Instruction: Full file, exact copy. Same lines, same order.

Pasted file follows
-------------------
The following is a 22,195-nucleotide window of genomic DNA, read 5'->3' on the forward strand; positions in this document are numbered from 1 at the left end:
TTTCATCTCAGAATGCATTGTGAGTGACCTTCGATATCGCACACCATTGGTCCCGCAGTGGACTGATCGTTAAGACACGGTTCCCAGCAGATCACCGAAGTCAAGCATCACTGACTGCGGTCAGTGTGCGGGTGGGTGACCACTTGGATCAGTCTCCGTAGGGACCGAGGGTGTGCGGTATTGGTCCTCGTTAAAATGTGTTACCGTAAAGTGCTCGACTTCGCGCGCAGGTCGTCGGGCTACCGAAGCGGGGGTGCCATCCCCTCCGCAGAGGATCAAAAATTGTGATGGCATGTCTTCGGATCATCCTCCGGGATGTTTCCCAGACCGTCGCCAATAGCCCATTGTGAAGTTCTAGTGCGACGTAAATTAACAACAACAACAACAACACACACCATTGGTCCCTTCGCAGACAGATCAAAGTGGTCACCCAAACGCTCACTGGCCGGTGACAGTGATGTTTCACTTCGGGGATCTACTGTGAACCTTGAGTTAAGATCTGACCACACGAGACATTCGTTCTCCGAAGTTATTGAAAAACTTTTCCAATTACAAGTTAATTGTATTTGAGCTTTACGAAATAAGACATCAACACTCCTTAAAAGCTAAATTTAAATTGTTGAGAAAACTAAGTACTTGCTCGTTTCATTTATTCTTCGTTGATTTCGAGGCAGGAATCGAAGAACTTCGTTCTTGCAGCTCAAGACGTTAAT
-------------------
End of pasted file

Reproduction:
The following is a 22,195-nucleotide window of genomic DNA, read 5'->3' on the forward strand; positions in this document are numbered from 1 at the left end:
TTTCATCTCAGAATGCATTGTGAGTGACCTTCGATATCGCACACCATTGGTCCCGCAGTGGACTGATCGTTAAGACACGGTTCCCAGCAGATCACCGAAGTCAAGCATCACTGACTGCGGTCAGTGTGCGGGTGGGTGACCACTTGGATCAGTCTCCGTAGGGACCGAGGGTGTGCGGTATTGGTCCTCGTTAAAATGTGTTACCGTAAAGTGCTCGACTTCGCGCGCAGGTCGTCGGGCTACCGAAGCGGGGGTGCCATCCCCTCCGCAGAGGATCAAAAATTGTGATGGCATGTCTTCGGATCATCCTCCGGGATGTTTCCCAGACCGTCGCCAATAGCCCATTGTGAAGTTCTAGTGCGACGTAAATTAACAACAACAACAACAACACACACCATTGGTCCCTTCGCAGACAGATCAAAGTGGTCACCCAAACGCTCACTGGCCGGTGACAGTGATGTTTCACTTCGGGGATCTACTGTGAACCTTGAGTTAAGATCTGACCACACGAGACATTCGTTCTCCGAAGTTATTGAAAAACTTTTCCAATTACAAGTTAATTGTATTTGAGCTTTACGAAATAAGACATCAACACTCCTTAAAAGCTAAATTTAAATTGTTGAGAAAACTAAGTACTTGCTCGTTTCATTTATTCTTCGTTGATTTCGAGGCAGGAATCGAAGAACTTCGTTCTTGCAGCTCAAGACGTTAAT